SHOWS: PARIS, FRANCE (JUNE 9, 2019) (FFT - NO RESALES) 1.
(SOUNDBITE) (English) FRENCH OPEN CHAMPION, RAFAEL NADAL, SAYING ABOUT CHASING ROGER FEDERER'S RECORD 20 GRAND SLAM WINS: "Of course we push each other but I lost I think around 15 or even more Grand Slams in my career for injuries so, I mean, is difficult but being honest I never complain myself much and I never try to think about how I want to catch Roger (Federer) or not.
Honestly, I am not very worried about this stuff.
You can't be frustrated all the time because the neighbour has a bigger house than you or a bigger TV or better garden that's not the way that I see life and I just try to do my way.
I feel very lucky about all the things that are happening to me and if at the end of my career I am able to win a couple more Grand Slams and be closer to Roger will be unbelievable.
If not, still unbelievable.
And, today, the last thing that I though before you asked me that is about this thing.
For me, win Roland Garros, feel myself enjoying again on court that's the main thing.
What can happen in future we will see.
I'm going to try my best to keep enjoying tennis, keep giving myself chances to compete at the highest level and let's see what's going on." STORY: Rafael Nadal took sole ownership of one record when he claimed a 12th French Open title on Sunday (June 9) but says matching Roger Federer's haul of 20 Grand Slams will not become an obsession.
The Spaniard once again showed he is invincible on the Parisian clay as he beat Austrian Dominic Thiem 6-3 5-7 6-1 6-1 on his favourite Court Philippe Chatrier.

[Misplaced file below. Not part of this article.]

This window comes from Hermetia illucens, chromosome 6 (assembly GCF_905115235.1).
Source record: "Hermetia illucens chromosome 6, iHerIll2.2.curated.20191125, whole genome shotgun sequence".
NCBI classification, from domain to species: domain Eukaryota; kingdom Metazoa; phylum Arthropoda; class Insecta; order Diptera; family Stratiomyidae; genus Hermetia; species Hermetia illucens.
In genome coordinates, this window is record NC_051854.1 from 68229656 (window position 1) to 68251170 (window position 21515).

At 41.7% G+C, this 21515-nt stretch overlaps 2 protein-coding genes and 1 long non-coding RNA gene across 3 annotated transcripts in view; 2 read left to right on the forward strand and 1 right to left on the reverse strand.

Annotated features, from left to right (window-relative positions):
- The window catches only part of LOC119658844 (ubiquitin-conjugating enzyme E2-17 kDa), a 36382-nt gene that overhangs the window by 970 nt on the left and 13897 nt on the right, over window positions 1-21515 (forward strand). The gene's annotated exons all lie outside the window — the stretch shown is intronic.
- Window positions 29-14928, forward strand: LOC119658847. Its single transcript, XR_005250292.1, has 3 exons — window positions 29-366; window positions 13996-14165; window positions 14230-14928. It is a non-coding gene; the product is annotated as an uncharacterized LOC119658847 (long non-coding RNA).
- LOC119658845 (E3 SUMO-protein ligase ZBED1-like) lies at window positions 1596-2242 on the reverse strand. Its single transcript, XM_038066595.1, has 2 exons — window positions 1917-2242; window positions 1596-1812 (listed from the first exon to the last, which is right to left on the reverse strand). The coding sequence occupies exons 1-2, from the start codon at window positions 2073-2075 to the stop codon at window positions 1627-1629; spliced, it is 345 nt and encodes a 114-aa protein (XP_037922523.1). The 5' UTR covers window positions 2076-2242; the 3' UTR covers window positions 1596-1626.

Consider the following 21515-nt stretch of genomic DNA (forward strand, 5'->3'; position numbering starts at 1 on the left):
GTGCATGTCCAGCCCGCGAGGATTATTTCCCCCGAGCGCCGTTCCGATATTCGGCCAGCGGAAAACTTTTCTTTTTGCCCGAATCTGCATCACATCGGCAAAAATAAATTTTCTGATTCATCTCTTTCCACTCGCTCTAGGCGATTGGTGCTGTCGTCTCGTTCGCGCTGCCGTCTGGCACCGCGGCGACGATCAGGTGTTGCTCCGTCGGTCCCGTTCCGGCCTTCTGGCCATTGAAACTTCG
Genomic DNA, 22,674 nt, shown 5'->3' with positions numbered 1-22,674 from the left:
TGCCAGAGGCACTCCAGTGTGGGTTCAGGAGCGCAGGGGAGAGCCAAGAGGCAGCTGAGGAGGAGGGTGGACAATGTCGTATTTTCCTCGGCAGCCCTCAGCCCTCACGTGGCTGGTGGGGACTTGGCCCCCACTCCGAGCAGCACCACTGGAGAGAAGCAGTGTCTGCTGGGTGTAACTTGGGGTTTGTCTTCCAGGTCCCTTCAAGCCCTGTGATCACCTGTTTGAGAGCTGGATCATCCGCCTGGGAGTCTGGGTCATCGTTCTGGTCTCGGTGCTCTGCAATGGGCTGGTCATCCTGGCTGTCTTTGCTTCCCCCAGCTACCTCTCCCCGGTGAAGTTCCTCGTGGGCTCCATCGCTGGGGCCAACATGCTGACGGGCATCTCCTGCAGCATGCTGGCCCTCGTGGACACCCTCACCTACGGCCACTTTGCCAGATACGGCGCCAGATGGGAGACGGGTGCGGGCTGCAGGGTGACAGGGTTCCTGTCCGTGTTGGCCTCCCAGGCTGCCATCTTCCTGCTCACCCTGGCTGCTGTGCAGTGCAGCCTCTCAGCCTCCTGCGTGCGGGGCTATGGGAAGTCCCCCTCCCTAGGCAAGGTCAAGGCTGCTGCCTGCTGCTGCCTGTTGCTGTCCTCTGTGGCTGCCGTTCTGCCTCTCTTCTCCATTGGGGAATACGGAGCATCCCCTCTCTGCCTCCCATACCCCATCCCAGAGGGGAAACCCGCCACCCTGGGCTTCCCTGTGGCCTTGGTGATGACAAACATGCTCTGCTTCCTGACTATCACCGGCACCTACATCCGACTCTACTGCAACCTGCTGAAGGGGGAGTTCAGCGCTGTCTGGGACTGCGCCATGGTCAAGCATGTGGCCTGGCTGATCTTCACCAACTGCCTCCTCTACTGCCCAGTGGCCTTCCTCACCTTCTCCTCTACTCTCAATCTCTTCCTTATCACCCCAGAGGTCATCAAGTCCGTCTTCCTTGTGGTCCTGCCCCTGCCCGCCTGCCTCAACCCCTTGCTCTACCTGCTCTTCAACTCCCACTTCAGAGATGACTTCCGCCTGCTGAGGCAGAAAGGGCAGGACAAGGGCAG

No other player has won the same Grand Slam title as many times as his dozen at Roland Garros, Sunday's triumph taking him past Margaret Court's 11 Australian Open titles.
It was pointed out to the 33-year-old Spaniard a few hours after he walked off court that he is now just two behind 37-year-old Federer's record haul, with time on his side.
Nadal, however, was content to enjoy the moment.
"Being honest, I am not very worried about this stuff, no?" Nadal told reporters.
"You can't be frustrated all the time because the neighbour has a bigger house than you, or a bigger TV or better garden.
That's not the way that I see the life, you know." Nadal has suffered more injuries throughout his career than Federer and Serbian world number one Novak Djokovic, who is third on the all-time list of major winners with 15.
Even this season he has been plagued with knee injuries, being forced out of his Indian Wells semi-final with Federer before withdrawing from Miami.
His knees were still bothering him as his happiest hunting season began on the European claycourts he has owned.
Watching him repel the swashbuckling Thiem on Sunday with the kind of intensity and sheer willpower that has marked his career, it was hard to believe that just a few weeks ago in Barcelona he was suffering a crisis of confidence.
Thiem beat him in straight sets in Barcelona and Nadal said it was at that tournament he realised he needed to change his mentality.